Mercury Content in Upper Layers of Soils from the Areas with Various Impacts of Anthropogenic Pressure
 
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Warsaw University of Life Sciences – SGGW, Faculty of Civil and Environmental Engineering, Nowoursynowska St. 159, 02-776 Warsaw, Poland
CORRESPONDING AUTHOR
Marcin J. Małuszyński   

Warsaw University of Life Sciences – SGGW, Faculty of Civil and Environmental Engineering, Nowoursynowska St. 159, 02-776 Warsaw, Poland
Publish date: 2019-12-01
 
J. Ecol. Eng. 2019; 20(11):13–17
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ABSTRACT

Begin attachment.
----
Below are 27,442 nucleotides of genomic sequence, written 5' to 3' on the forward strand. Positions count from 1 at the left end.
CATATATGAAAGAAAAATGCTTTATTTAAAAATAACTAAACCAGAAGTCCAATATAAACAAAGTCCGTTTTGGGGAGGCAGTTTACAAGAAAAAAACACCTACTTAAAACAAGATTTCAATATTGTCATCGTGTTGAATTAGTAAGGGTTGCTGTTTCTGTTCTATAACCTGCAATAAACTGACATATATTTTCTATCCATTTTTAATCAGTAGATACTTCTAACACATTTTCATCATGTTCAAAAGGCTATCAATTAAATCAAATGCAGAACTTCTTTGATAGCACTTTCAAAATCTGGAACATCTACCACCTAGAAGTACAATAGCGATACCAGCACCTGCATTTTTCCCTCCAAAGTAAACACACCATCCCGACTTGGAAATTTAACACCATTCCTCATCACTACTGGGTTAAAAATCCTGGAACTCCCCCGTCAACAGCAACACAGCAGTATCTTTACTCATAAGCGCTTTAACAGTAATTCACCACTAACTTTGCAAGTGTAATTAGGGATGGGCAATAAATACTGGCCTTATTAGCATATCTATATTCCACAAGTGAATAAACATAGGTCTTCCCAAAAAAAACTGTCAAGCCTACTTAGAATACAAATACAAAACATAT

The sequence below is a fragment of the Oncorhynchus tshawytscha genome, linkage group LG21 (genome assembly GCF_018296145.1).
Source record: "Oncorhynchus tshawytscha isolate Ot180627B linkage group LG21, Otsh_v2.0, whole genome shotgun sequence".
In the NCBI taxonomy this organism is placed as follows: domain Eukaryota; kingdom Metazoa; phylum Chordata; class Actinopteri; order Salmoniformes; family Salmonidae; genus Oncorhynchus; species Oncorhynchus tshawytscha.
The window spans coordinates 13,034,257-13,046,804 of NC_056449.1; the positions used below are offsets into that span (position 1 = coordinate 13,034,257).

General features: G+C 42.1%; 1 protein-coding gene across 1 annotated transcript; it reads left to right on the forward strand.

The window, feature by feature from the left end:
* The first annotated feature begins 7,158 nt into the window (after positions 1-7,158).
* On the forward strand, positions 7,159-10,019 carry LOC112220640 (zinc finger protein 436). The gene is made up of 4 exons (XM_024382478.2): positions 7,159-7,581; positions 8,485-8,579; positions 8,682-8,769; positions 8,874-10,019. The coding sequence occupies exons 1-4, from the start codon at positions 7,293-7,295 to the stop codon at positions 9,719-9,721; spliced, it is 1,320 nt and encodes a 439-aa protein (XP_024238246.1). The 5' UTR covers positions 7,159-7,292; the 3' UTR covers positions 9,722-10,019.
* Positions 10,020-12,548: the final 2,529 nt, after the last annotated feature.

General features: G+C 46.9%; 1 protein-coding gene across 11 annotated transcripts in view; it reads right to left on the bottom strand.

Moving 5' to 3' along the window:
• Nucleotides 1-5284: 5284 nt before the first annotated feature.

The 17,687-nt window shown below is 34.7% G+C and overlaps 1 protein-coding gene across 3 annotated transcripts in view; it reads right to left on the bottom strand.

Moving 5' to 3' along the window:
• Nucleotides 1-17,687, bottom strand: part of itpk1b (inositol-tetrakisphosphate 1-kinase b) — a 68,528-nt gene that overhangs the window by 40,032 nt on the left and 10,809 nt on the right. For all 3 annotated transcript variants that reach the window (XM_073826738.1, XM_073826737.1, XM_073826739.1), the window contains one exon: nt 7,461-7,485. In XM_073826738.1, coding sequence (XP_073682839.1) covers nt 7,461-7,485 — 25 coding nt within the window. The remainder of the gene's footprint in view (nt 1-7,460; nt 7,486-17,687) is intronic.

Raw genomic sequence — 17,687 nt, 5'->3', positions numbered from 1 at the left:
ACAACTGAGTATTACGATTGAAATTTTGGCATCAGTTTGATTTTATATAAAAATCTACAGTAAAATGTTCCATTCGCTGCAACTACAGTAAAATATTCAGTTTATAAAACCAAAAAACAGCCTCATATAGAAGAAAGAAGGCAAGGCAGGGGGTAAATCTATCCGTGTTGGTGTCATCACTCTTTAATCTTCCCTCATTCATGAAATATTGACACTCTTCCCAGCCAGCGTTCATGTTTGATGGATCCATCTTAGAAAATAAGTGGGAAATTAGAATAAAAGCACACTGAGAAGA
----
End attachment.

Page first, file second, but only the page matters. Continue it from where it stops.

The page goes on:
Mercury is an element that is a significant threat to the human environment due to the high toxicity of both the element itself and its compounds. An additional threat is the possibility of mercury accumulation in various elements of the environment. Soil is one of the most important elements of the natural environment, which is the main link in the mercury circulation. The circulation of this element is associated with both naturally occurring processes in the environment and human activity. The occurrence of mercury in the natural environment poses a particularly high risk of recurrence of this element as a result of its re-emission. The aim of the conducted research was to determine the mercury content in the upper layers of soil taken from the areas with various impacts of anthropogenic pressure. The article presents the content of mercury in the top layers of soils from selected areas of two districts of Warsaw, ie Ursynów and Mokotów. These areas are heavily influenced by the human activity. For comparison, a soil sample was also taken from the area of the Solska Forest, which is an example of an area with a negligible impact of anthropogenic pressure. The mercury content in the analyzed soil samples taken from the area of Warsaw ranged from 0.0334 mg·kg-1 to 0.4004 mg·kg-1 in Ursynów, while the soils from the Mokotów area contained from 0.2320 mg·kg-1 to 1.3098 mg·kg-1. For comparison, the sample from the Solska Forest area contained 0.2544 mg Hg·kg-1. In order to avoid uncontrolled re-emission and, as a consequence, possible accumulation of this element in the environment, it is necessary to continue monitoring the level of mercury pollution, among others, in soil.